In­tro­duc­ing the no­tion of prenup­tial agree­ments will trans­form the sacra­men­tal Hindu mar­riage into a purely con­trac­tual obli­ga­tion. Are our over­whelm­ingly Hindu par­lia­men­tar­i­ans ready for this? This is the moot ques­tion which the bu­reau­crats were try­ing to raise. Un­less the Hindu mar­riage sheds its sacra­men­tal ve­neer, it will not be pos­si­ble to in­tro­duce the con­cept of prenup into the Hindu law of mar­riage.

Since the Is­lamic law, from its in­cep­tion, viewed mar­riage as a con­trac­tual obli­ga­tion, the

nikah­nama ( mar­riage con­tract) pro­vides for con­di­tions to be writ­ten into it to se­cure the fu­ture rights of the bride. She can even di­vorce her­self if the hus­band vi­o­lates these con­di­tions. The same can also be en­forced in a court. In ad­di­tion, in­stead of the Hindu no­tion of dowry, the Is­lamic law pro­vides for mehr, a sum which the groom must as­sure as the fu­ture se­cu­rity of the bride in her mat­ri­mo­nial home. In­deed a rev­o­lu­tion­ary con­cept for 7th cen­tury Ara­bia.

But if we look around, we no­tice that mehr amounts have be­come pal­try and the Hindu no­tion of dowry has crept into Mus­lim mar­riages, which sets off the safe­guard which the Is­lamic law pro­vides for women.

Though con­di­tions can be writ­ten into the nikhanama, a Mus­lim bride, sim­i­lar to a Hindu bride, is not in a po­si­tion to lay down con­di­tions in the nikah­nama de­spite the re­li­gion grant­ing her this right. Dur­ing our dis­cus­sions about in­clud­ing con­di­tions in the

nikah­nama, we were in­formed that it is in­aus­pi­cious to dis­cuss the break­down of mar­riage when en­ter­ing into it. So in most cases, beyond the pal­try amounts of mehr, no con­di­tions are in­cluded in the nikah­nama or iqrar nama( pre- nup­tial con­tract).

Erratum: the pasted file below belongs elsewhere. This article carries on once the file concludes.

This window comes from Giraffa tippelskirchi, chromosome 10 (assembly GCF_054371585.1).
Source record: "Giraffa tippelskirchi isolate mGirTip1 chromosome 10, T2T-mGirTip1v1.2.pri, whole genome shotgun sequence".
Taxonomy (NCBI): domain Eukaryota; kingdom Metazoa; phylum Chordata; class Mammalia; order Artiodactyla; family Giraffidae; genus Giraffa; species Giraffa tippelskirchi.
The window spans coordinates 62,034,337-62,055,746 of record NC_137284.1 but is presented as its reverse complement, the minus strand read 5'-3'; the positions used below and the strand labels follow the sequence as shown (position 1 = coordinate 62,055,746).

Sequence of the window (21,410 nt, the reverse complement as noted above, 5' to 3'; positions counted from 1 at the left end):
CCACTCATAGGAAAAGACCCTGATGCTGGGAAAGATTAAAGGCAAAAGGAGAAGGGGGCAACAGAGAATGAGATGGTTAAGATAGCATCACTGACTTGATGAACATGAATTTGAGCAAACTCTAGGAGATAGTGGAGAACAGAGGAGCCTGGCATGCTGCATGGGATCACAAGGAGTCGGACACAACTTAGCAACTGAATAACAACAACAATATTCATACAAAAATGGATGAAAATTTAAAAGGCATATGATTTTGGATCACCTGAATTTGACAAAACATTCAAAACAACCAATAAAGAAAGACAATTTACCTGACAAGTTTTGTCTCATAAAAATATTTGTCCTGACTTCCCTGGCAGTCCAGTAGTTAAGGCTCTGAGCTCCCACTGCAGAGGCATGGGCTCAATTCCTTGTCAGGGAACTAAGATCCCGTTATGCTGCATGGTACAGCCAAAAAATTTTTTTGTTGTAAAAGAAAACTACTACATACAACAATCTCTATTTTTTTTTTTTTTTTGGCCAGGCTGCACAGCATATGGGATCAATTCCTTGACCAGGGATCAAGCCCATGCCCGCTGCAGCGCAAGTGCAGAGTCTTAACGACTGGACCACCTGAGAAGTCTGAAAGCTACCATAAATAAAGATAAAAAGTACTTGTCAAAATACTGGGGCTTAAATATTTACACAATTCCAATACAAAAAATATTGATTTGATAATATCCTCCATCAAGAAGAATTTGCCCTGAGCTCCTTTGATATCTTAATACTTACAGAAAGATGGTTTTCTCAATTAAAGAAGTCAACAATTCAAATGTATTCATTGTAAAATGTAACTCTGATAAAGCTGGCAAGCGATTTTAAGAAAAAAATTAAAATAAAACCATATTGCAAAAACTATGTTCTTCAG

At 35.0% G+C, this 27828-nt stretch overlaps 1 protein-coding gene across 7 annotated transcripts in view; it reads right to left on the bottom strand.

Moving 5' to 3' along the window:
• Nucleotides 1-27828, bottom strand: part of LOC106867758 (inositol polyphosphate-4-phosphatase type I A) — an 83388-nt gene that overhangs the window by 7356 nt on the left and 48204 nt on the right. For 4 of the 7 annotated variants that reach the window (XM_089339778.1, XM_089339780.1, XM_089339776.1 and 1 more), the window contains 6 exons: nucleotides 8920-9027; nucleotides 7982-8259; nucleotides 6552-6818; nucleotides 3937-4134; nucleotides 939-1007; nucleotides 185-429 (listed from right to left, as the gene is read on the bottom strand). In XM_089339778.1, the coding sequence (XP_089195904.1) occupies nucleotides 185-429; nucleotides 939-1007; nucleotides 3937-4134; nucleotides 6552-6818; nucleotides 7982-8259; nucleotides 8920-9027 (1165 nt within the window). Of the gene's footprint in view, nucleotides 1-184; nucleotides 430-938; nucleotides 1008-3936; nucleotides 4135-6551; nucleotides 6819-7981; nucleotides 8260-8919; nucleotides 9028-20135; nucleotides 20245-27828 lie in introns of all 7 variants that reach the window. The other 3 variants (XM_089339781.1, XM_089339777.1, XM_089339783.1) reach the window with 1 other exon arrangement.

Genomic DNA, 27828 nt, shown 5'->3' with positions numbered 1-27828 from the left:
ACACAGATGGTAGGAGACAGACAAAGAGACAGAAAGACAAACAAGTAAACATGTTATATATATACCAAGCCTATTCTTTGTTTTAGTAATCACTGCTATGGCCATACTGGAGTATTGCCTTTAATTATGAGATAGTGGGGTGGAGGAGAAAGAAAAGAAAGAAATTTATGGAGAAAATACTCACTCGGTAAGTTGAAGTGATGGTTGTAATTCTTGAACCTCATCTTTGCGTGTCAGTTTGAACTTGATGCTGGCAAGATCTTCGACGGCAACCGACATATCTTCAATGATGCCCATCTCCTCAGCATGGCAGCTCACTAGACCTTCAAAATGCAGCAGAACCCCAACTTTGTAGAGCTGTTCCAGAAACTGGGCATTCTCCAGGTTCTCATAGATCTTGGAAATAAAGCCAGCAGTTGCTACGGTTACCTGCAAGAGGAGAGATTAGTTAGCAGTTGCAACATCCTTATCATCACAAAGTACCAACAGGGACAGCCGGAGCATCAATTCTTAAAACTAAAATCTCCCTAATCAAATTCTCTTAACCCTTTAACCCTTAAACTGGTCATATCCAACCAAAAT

We also have the ex­am­ple of the Goan law which pro­vides for a pre- nup­tial agree­ment. This is based on the con­ti­nen­tal ( Euro­pean) law, which trans­formed Chris­tian mar­riages from sacra­ment into con­tracts in the early 19th cen­tury, and the Por­tuguese in­tro­duced it in their ter­ri­to­ries. But ex­pe­ri­ence says that women are bet­ter off if they do not en­ter into these con­tracts as the no­tion of com­mu­nity prop­erty ( joint fam­ily prop­erty) pro­tects them bet­ter since the hus­band can’t dis­pose of the fam­ily as­sets with­out her con­sent, at least no­tion­ally. Pre- nup agree­ments are drawn by wealthy hus­bands to wrig­gle out of the sit­u­a­tion where the wife is given the right only to a pal­try amount as main­te­nance. At the time of mar­riage, women do not un­der­stand the im­pli­ca­tions of sign­ing on the dot­ted line.

At the high- level meet­ing, lawyers and ac­tivists who were present felt that rather than rush­ing into it, there is a need for fur­ther ev­i­dence­based re­search to un­der­stand the ground re­al­ity. This was quickly turned into a project of pro­duc­ing a doc­u­ment based on the ex­pe­ri­ence of Western coun­tries which per­mit such agree­ments. But In­dian re­al­i­ties are very dif­fer­ent, and merely bor­row­ing ideas from the West may not suit In­dian con­di­tions.

While dis­cussing these prob­lems at a meet­ing which lasted just barely about an hour, some of us made a valu­able sug­ges­tion that since a mar­riage un­der the Spe­cial Mar­riage Act ( SMA) is purely a civil con­tract, the op­tion of a pre- nup agree­ment should be in­tro­duced within this law. This would be eas­ier to bring about, since reg­is­ter­ing the mar­riage un­der SMA is purely op­tional. This would also give a boost to the gov­ern­ment agenda of bring­ing a Uni­form Civil Code ( UCC), since SMA is our op­tional civil code.

But the gov­ern­ment does not seem to be in­ter­ested in adopt­ing these work­able so­lu­tions to­wards the UCC. The in­ter­est of the present gov­ern­ment seems to be merely to tar­get the Mus­lim com­mu­nity, project them as back­ward and keep the is­sue of UCC on the boil till the next gen­eral elec­tion.

Flavia Agnes